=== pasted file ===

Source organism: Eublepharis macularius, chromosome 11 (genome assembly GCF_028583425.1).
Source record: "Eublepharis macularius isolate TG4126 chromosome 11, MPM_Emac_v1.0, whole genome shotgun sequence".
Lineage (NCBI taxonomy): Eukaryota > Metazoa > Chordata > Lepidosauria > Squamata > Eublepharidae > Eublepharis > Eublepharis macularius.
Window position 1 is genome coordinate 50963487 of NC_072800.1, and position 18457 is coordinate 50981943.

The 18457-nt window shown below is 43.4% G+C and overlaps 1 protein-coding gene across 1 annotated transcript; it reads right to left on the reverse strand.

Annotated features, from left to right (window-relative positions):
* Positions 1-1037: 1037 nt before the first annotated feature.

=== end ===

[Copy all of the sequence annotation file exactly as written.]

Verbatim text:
Source organism: Eublepharis macularius, chromosome 11 (genome assembly GCF_028583425.1).
Source record: "Eublepharis macularius isolate TG4126 chromosome 11, MPM_Emac_v1.0, whole genome shotgun sequence".
Lineage (NCBI taxonomy): Eukaryota > Metazoa > Chordata > Lepidosauria > Squamata > Eublepharidae > Eublepharis > Eublepharis macularius.
Window position 1 is genome coordinate 50963487 of NC_072800.1, and position 18457 is coordinate 50981943.

The 18457-nt window shown below is 43.4% G+C and overlaps 1 protein-coding gene across 1 annotated transcript; it reads right to left on the reverse strand.

Annotated features, from left to right (window-relative positions):
* Positions 1-1037: 1037 nt before the first annotated feature.